MIT’s Self-Assembly Lab has developed materials that can be programmed to transform their shape autonomously – from flexible carbon fibre and hybrid plastics to wood grains and textiles.

Skylar Tibbits, director of Self-Assembly Lab and research scientist at MIT – as well as one of the WIRED2014 Innovation Fellows – spoke to WIRED.co.uk exclusively about his research lab’s latest discoveries with these programmable materials.

READ MORE ON WIRED UK

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BIO · SELF · ASSEMBLY

¿Podrían los edificios un día construir ellos mismos?

Suena increíble, pero es lo que Skylar Tibbits, director de SelfAssembli Lab en el MIT, junto con Arthur Olson, del Instituto de Investigación Scripps, estudian. Es decir, cuales son los componentes básicos para un ensamblaje molecular, para llevarlo a todas las escalas,  tecnologías de auto-ensamblaje en la construcción.

El ejemplo:

Un frasco de vidrio único en su contenido, comprendido de 4 a 12 piezas de color rojo, negro o blanco. Cuando se agita, las partes se encuentran y se auto-ensamblan en varias estructuras moleculares. Los frascos contienen una etiqueta personalizada que identifica el tipo de la estructura molecular y los ingredientes para el auto-ensamblaje éxito.

Aplicaciones futuras:

Autoensamblaje programable ha sido ampliamente estudiado a nivel molecular desde hace algún tiempo. Sin embargo, las primeras aplicaciones a gran escala se han llevado a cabo en ambientes extremos, de gravedad casi cero o flotabilidad neutra, donde la aplicación de energía puede provocar un aumento de la interacción. Como nos sugieren sus investgadores, vamos a imaginar, que se utiliza una ola submarina para activar el auto-ensamblaje de estructuras de varios pisos, o que los componentes se dejan caer desde gran altura para desplegar las estructuras y que queden totalmente levantadas, y así generar estructuras espaciales, modulares  e incluso transformables.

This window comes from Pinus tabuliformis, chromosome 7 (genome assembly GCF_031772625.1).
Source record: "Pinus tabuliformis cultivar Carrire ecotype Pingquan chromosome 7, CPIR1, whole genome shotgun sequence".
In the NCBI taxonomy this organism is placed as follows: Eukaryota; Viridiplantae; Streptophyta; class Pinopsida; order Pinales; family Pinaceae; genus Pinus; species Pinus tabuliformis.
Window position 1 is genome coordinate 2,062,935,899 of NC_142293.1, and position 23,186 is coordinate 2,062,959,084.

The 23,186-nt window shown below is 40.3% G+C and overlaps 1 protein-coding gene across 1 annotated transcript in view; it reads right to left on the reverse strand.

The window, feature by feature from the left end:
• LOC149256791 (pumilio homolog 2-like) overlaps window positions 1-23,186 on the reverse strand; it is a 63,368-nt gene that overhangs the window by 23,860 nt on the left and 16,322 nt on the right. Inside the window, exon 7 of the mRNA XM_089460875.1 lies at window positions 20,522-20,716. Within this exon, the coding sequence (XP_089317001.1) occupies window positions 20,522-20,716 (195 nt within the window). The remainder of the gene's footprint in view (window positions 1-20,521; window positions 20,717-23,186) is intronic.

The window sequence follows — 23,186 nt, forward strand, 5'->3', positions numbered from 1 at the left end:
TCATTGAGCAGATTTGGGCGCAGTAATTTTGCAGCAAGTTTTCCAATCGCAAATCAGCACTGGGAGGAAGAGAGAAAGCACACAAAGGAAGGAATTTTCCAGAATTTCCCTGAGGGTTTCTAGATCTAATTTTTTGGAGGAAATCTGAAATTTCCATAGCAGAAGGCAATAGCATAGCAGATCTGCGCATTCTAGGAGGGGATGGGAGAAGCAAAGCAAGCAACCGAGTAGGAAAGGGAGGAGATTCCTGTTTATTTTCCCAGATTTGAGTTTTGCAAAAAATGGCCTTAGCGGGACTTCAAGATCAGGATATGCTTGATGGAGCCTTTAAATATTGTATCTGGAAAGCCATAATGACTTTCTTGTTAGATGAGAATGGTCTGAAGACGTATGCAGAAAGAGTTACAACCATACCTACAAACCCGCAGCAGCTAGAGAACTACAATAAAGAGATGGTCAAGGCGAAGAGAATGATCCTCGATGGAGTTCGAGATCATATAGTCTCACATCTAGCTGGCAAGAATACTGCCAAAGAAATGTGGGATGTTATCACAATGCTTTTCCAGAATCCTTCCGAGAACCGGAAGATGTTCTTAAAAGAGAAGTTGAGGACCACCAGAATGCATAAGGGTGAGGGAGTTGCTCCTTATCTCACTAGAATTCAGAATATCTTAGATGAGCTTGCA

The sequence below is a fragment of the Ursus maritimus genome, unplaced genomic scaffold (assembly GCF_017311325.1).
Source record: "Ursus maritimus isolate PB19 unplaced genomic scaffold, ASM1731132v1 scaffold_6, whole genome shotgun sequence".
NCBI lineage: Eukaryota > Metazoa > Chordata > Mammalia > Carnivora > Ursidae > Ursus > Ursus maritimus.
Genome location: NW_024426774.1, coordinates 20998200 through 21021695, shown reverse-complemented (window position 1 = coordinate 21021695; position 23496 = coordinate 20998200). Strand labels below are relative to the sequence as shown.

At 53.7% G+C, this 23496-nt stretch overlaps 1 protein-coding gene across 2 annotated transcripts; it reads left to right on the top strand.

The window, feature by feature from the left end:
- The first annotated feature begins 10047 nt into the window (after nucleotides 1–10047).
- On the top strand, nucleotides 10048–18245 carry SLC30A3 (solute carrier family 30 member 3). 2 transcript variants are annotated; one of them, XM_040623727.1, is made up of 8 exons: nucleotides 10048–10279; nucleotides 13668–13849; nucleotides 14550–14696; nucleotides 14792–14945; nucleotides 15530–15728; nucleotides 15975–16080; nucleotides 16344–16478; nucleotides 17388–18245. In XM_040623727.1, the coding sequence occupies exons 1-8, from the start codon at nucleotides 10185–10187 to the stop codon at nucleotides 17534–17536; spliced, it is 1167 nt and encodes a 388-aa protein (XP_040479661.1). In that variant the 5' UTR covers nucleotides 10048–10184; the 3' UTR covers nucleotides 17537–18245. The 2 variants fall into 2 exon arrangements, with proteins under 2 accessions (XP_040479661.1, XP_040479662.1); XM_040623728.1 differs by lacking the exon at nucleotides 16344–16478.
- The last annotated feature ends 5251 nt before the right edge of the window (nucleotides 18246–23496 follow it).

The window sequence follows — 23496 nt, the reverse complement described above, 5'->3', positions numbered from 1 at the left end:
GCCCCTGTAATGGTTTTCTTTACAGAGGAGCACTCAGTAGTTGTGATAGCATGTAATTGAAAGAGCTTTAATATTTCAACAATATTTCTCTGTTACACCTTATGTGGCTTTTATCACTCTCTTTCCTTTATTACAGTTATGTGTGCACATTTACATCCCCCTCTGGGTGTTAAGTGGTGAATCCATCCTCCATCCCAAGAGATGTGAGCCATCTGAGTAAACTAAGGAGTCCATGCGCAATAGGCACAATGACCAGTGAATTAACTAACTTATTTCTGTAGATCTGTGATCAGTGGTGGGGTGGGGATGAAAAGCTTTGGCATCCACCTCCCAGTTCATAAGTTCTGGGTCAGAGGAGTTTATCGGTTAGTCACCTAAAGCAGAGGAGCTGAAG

Links,

Web del proyecto, bioselfassembly

Self-Assembly Lab

Perfil, bio de Skylar Tibbits.

Link al seminario Smart Materials de Metropa School ®

eleykishimoto.com
Eley Kishimoto Flash Chairfix

I met Mark Eley some years back when I did an interview with him on his brand, and he subsequently brought me to The Ivy in London with a few of his friends for ridiculously expensive fish and chips. 

I’m currently planning a follow up interview with him and am pleased to see that his label has expanded well beyond fashion products. For example, this chair. I love a good flat folded chair, and this special edition between Ben Wilson and Eley Kishimoto is both cute and practical. Eyeing the child’s version for the little one.

£120

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Title: Crystal Growth

Category: #self-growth #selfassembly

Author: Tokujin Yoshioka

Year: 2012

Url: http://electropatchwork.wordpress.com/2012/04/26/crystal-growth-by-tokujin/

http://www.domusweb.it/en/design/mother-of-invention-second-nature-by-tokujin/

Description: Tokujin Yoshioka does not sculpt his work, but grows it. His Venus chair was created by immersing a plastic mesh substrate into a tank filled with a chemical solution. Gradually crystals precipitate onto the substrate and give structure to the chair. It might not be the most comfortable place to take a seat, but it’s a great example of guided growth